# Process Z

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- This topic has 4 replies, 4 voices, and was last updated 15 years, 2 months ago by Mikel.

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- November 29, 2004 at 11:06 pm #37699
See I am trying to calculate the capability of a process and Minitab spits out a Process Z value (after a Binomial Capability Analysis) that now I have to explain. What is it in the scheme of things, and what value is good/bad.

Thank you!0November 30, 2004 at 2:05 am #111462The Process Z that Mtb is giving you is the equivalent to the Std Normal Z for the given per cent defective from your process.

Example: If your Binomial Capability Analysis gives you an avg p = 0.03 = 3%, the Process Z = 1.8808. In other words, if you assume the proportion defective = 3% is a valid value (and your review of the Binom Cap Analysis tells you this), your process is equivalent to a “1.88 Sigma”

[Or, if it is your custom, call this “long term data” and add the 1.5 sigma for shift and drift so you have a 3.38 Sigma Process to be equivalent to the ‘short term’ data from other processes. PLEASE NOTE: I mention this as it is an approach used by some organizations — not necessarily one I suggest.]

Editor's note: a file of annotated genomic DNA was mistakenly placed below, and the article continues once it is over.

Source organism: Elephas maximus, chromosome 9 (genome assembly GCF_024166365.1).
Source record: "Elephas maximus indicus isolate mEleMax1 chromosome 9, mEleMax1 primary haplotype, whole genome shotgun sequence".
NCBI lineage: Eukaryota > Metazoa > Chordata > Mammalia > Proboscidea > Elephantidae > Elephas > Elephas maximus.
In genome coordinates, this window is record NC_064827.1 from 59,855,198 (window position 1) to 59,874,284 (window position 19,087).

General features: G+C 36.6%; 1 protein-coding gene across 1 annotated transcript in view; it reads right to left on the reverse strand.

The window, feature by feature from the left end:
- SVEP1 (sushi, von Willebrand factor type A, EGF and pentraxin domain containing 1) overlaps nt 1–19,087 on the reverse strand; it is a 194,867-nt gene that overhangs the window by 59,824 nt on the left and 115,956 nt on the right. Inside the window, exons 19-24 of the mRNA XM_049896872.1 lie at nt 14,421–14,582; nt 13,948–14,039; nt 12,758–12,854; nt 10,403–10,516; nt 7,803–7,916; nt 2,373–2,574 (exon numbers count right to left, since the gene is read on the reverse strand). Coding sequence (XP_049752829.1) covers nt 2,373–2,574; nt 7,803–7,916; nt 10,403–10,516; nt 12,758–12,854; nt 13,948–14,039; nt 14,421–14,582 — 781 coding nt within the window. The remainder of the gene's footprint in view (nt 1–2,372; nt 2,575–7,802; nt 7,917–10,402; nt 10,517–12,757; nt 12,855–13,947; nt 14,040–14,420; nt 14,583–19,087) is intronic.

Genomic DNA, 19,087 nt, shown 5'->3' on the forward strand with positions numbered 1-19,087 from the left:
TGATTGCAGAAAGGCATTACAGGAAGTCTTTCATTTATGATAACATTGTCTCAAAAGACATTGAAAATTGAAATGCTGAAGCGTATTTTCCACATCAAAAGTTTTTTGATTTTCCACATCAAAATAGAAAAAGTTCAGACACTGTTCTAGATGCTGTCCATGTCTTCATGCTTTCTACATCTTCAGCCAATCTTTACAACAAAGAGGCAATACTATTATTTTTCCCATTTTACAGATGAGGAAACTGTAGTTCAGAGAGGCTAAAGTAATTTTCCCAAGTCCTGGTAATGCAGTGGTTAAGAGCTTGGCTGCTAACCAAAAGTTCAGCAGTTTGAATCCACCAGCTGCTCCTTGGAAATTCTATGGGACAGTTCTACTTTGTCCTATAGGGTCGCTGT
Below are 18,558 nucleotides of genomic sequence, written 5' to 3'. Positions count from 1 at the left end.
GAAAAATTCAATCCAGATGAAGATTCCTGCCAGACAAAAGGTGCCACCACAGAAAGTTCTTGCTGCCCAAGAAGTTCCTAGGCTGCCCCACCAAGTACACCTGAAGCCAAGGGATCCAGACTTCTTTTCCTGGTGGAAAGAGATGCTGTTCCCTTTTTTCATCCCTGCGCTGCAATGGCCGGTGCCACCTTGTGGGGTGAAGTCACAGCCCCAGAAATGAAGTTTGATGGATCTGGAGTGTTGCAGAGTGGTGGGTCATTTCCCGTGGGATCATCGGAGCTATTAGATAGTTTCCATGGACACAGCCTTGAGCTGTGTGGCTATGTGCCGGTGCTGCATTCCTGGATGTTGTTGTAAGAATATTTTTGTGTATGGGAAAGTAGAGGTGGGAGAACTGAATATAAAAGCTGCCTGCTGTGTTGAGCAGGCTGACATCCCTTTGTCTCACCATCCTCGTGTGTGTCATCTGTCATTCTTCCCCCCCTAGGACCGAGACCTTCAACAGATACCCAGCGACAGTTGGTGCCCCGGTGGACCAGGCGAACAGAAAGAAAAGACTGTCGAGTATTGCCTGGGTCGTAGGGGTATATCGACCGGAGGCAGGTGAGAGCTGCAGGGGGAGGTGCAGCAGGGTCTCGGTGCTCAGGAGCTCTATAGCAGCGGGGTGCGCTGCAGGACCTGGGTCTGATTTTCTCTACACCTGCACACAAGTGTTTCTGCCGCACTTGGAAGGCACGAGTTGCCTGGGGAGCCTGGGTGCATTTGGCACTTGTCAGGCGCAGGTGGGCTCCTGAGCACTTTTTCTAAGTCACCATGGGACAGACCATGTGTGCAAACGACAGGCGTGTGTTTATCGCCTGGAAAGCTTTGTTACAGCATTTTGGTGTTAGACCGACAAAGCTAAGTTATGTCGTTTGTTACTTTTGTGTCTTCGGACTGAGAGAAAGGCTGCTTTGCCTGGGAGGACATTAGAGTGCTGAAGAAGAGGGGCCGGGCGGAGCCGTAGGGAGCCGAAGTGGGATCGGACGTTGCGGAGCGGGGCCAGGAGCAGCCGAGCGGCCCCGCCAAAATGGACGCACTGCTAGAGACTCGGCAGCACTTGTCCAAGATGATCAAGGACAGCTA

What value is good/bad? If you have a very high Process Z (hence, high Process Sigma), you may be in great shape — or you may not… It all depends on what your customer is happy with, and what else is happening in your process, competition, number of steps in your process, risk/cost factors, etc., etc…

I’d be happy with a Z = 3 for loss of checked luggage with an airline, but I’d want a Z = 7+ for likelihood of dying during a flight.0November 30, 2004 at 2:34 am #111464Did you try Minitab help?Process Z

Process Z is computed by finding the Z-value using standard normal distribution for Average P. The larger the process Z, the better the process performance.Average P

“Best guess” of the proportion of items in your process that are defective, assuming you have collected enough samples to have a stable estimate.Does that help? Tim F0November 30, 2004 at 2:07 pm #111477Wow your guys are awesome!

This is a fab forum.

I dug up an old forum that discussed Process Z value and translated it to a Equivalent Cpk.

Equivalent Cpk = (equivalent Z Value + 1.5 sigma shift) / 3

example: I have a plastic injection molding process hat has returned a z value of 2.14 for a pass fail study for short shots with two hour sample size of 60 pieces. (2.14 +1.5) / 3 =1.21 Cpk not too bad for who its for.

(I understand Stan LOVES the 1.5 sigma shift, ask him about it.)

0November 30, 2004 at 2:20 pm #111480The good news is that z > 3 for baggage handling and has been for decades.

The bad news is z < 7 for liklihood of dying during a flight and has been for decades.

There is data on both that has been available since at least the 80’s and nothing significant has happened to impact either under Six Sigma.0 - AuthorPosts

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